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The Independent Voice of Southern Methodist University Since 1915

The Daily Campus

The Independent Voice of Southern Methodist University Since 1915

The Daily Campus

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Final day of Brown Bag Dance Series showcases student dancers original works

Dancers from the Meadows School of the Arts performed Thursday in the lobby of the Owen Fine Arts Center, as a part of the bi-annual Brown Bag Dance Series. Today is the last day to see the student-choreographed and produced pieces from noon to 1 p.m. in the Meadows School.
Jordan Chlapecka
Dancers from the Meadows School of the Arts performed Thursday in the lobby of the Owen Fine Arts Center, as a part of the bi-annual Brown Bag Dance Series. Today is the last day to see the student-choreographed and produced pieces from noon to 1 p.m. in the Meadows School.

Dancers from the Meadows School of the Arts performed Thursday in the lobby of the Owen Fine Arts Center, as a part of the bi-annual Brown Bag Dance Series. Today is the last day to see the student-choreographed and produced pieces from noon to 1 p.m. in the Meadows School. (Jordan Chlapecka)

The Meadows School of the Arts will host the final Brown Bag performance of the semester at noon in the main lobby of the Owen Fine Art Center on Friday.

The 13 performances are meant to be a fun experience for viewers, and the performers and choreographers spend weeks leading up to the performances to get ready.

Because so many students want to choreograph, the dance faculty uses an adjudication process to choose the lineup; the student choreographers hold an audition for their piece and afterward have multiple weeks to work on it until they present it to the dance faculty, who votes on the combination of pieces they think will make the best show.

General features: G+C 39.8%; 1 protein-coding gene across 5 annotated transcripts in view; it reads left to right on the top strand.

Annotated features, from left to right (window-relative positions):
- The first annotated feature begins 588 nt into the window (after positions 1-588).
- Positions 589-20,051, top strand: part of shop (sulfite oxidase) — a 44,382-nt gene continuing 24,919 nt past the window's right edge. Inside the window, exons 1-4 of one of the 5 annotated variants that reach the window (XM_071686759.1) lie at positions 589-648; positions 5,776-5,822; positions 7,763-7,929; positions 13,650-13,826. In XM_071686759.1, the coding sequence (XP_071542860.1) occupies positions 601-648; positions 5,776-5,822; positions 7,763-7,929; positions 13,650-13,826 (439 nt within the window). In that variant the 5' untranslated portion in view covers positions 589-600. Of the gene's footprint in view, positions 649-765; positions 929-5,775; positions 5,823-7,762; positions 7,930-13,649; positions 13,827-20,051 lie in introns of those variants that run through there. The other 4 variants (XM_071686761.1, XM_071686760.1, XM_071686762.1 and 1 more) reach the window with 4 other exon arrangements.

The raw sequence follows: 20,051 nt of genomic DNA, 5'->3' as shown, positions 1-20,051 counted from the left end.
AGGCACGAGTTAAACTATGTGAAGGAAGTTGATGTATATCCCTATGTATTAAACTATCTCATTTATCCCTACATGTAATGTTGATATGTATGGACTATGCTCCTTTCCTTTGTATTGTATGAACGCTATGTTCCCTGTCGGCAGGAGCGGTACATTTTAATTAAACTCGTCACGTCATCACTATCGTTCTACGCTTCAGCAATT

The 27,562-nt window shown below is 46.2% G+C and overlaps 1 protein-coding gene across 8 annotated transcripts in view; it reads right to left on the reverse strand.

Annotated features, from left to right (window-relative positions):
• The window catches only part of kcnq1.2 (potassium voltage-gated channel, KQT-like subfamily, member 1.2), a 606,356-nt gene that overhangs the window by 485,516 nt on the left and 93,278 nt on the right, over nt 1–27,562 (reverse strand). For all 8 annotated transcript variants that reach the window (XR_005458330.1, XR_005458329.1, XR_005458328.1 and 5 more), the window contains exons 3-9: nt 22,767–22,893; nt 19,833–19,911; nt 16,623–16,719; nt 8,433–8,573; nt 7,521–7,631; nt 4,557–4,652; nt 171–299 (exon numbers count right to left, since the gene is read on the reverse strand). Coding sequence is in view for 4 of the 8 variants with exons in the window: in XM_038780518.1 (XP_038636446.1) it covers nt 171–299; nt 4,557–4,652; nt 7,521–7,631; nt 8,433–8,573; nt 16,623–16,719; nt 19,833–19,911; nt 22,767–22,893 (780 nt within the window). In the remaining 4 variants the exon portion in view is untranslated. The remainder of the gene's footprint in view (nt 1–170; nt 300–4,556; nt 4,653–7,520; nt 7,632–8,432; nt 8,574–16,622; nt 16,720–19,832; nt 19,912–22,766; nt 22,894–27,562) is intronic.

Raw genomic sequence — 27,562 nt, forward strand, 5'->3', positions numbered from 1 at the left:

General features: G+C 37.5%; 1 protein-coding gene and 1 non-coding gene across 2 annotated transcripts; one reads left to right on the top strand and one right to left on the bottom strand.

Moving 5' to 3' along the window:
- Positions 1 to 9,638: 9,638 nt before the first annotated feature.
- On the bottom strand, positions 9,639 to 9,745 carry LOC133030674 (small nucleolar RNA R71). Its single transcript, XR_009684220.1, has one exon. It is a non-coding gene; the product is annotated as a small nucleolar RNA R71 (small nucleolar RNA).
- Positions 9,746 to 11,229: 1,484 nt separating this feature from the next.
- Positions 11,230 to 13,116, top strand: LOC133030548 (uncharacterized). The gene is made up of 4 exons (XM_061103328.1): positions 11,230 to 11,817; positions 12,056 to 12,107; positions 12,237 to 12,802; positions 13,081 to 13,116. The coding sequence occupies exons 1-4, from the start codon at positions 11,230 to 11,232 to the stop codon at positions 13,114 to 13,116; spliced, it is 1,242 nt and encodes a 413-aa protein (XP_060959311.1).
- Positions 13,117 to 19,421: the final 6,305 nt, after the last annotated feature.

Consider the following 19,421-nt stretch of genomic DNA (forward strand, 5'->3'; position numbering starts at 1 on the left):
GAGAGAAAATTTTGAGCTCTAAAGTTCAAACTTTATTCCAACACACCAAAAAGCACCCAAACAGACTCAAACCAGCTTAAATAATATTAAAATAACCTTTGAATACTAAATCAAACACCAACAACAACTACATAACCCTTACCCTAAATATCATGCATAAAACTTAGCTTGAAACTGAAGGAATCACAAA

Once the choreographers are chosen, they are able to choose the dancers they believe will best represent their piece. The dancers attend hours of rehearsal, usually four or more times a week, to prepare for the debut of their assigned dances.

Throughout the entire process, more than 40 dancers, choreographers and crew members become involved in making the Brown Bag performances a success.

The satisfaction members gain from this performance stems from their ability to show off the university’s dance program.

“My favorite part about Brown Bag is it gives other types of students at SMU the ability to see what the dance program is like, and how elite the dancers at SMU are,” first-year dancer and Brown Bag performer Danielle Storey said.

Brown Bag performances also allow the students to perform their favorite or most inspirational forms of dance that are normally not in the curriculum. Cultural dance, tap dance, ballet, jazz and hip-hop are a few among the lineup seen each day of the Brown Bag performance week.

“We don’t get to take tap or hip-hop class in our dance curriculum, but you will definitely see those styles on the Brown Bag stage,” Storey said. “It helps keep our dancers diverse and keeps their creative flows alive.”

Head of Brown Bag performances and jazz teacher Danny Buraczeski dedicates a lot of his time to ensure SMU dancers get a chance to have their choreography hit the stage. The show allows dance majors to begin choreographing early on in their dance careers at SMU, enabling the progressive advancement of artistry and creativity within the students.

Danielle Storey performs in sophomore dancer Paige Leahy’s piece called “Suite Sweet,” a jazz piece done in the same style as a famous Broadway choreographer who choreographed for “Damn Yankees” and “Chicago,” among other Broadway shows.

Leahy and other dance students chosen to choreograph have an opportunity often unavailable at other universities.

“That is what’s so great about Brown Bag; a dancer like Paige can take a style of dance that truly inspires him or her and create a number that entertains and expresses their own personal creativity,” Storey said.

In most university dance programs, students are unable to choreograph until their junior or senior year. However, a student of any age is invited to choreograph for the Brown Bag Series.

Brown Bag performances occur once a semester, allowing the dancers to prepare and participate in a form of dance absent from the usual dance curriculum twice a year.

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